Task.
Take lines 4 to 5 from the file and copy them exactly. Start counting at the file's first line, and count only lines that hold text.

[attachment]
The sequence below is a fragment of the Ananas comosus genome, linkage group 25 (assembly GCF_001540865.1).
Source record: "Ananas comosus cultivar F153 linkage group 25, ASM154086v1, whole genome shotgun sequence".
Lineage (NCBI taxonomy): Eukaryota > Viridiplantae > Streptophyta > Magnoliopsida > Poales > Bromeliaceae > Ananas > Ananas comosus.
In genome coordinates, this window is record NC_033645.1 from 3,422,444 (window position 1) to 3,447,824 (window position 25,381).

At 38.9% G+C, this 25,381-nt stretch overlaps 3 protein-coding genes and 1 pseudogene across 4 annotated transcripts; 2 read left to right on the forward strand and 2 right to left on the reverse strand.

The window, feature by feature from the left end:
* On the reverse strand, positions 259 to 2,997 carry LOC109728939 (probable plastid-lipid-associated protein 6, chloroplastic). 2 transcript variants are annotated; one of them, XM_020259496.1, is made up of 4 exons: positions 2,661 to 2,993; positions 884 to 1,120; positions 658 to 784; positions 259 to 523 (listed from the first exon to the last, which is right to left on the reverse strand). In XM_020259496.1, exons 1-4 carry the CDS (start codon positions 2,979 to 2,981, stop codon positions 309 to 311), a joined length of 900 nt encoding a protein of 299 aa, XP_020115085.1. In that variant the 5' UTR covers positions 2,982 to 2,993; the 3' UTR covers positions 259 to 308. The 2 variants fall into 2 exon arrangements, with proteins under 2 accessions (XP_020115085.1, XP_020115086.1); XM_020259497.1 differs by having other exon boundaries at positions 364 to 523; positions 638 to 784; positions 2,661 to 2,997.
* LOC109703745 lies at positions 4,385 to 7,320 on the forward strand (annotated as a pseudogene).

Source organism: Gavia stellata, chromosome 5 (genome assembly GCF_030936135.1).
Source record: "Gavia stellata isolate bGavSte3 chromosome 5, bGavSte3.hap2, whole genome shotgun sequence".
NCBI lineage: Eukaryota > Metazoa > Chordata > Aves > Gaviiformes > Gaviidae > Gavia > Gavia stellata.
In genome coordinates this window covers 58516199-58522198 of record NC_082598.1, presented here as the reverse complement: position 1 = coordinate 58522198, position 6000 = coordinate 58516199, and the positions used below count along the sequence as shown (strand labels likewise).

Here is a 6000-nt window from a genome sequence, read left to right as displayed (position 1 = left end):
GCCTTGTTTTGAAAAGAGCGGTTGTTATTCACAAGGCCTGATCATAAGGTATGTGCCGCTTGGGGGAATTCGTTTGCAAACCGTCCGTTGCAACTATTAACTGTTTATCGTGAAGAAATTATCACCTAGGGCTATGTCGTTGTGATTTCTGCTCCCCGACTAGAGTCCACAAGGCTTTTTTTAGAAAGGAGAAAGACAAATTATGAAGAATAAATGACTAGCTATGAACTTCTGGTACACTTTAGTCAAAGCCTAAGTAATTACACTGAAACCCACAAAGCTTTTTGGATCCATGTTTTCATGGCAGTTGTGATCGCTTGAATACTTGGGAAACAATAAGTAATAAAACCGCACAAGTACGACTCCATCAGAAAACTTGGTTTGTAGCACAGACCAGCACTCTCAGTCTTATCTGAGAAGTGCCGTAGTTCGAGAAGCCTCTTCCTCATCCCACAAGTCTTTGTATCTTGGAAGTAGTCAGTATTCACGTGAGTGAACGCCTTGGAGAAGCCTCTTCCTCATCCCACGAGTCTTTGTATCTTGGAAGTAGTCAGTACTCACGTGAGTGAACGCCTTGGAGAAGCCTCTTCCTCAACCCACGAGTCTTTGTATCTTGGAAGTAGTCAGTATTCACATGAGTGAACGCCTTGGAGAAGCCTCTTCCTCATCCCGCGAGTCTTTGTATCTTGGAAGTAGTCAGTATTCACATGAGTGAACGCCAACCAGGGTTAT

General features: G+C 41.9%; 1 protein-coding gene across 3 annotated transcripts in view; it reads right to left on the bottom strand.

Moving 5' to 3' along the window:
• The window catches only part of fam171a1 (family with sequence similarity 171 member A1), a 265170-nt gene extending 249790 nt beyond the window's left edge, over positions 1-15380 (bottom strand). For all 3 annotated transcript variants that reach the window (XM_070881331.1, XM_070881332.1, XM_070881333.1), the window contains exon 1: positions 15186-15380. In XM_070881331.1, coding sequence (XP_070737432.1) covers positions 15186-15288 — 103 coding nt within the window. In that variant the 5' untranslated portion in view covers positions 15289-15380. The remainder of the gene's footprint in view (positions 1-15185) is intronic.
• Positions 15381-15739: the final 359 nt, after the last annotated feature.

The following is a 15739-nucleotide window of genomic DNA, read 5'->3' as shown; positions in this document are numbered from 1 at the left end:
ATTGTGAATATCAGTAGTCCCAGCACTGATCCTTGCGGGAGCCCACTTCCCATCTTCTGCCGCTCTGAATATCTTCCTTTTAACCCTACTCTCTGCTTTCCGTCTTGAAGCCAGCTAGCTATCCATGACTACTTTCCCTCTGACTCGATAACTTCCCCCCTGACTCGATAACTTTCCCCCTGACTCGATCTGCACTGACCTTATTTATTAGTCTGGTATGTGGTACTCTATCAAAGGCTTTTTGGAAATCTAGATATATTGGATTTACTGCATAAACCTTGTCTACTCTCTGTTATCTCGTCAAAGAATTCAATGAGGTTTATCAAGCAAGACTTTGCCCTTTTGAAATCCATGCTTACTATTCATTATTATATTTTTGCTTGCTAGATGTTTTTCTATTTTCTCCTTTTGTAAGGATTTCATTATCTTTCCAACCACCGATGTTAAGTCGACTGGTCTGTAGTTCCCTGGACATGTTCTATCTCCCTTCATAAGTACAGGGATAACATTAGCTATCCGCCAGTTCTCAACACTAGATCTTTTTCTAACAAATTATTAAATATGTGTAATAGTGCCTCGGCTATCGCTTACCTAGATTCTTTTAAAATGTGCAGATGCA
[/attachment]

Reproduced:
In genome coordinates, this window is record NC_033645.1 from 3,422,444 (window position 1) to 3,447,824 (window position 25,381).

At 38.9% G+C, this 25,381-nt stretch overlaps 3 protein-coding genes and 1 pseudogene across 4 annotated transcripts; 2 read left to right on the forward strand and 2 right to left on the reverse strand.